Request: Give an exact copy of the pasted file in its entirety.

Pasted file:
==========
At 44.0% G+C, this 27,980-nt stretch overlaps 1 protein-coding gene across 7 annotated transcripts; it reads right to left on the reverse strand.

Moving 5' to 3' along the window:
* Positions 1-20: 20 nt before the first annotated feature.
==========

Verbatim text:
At 44.0% G+C, this 27,980-nt stretch overlaps 1 protein-coding gene across 7 annotated transcripts; it reads right to left on the reverse strand.

Moving 5' to 3' along the window:
* Positions 1-20: 20 nt before the first annotated feature.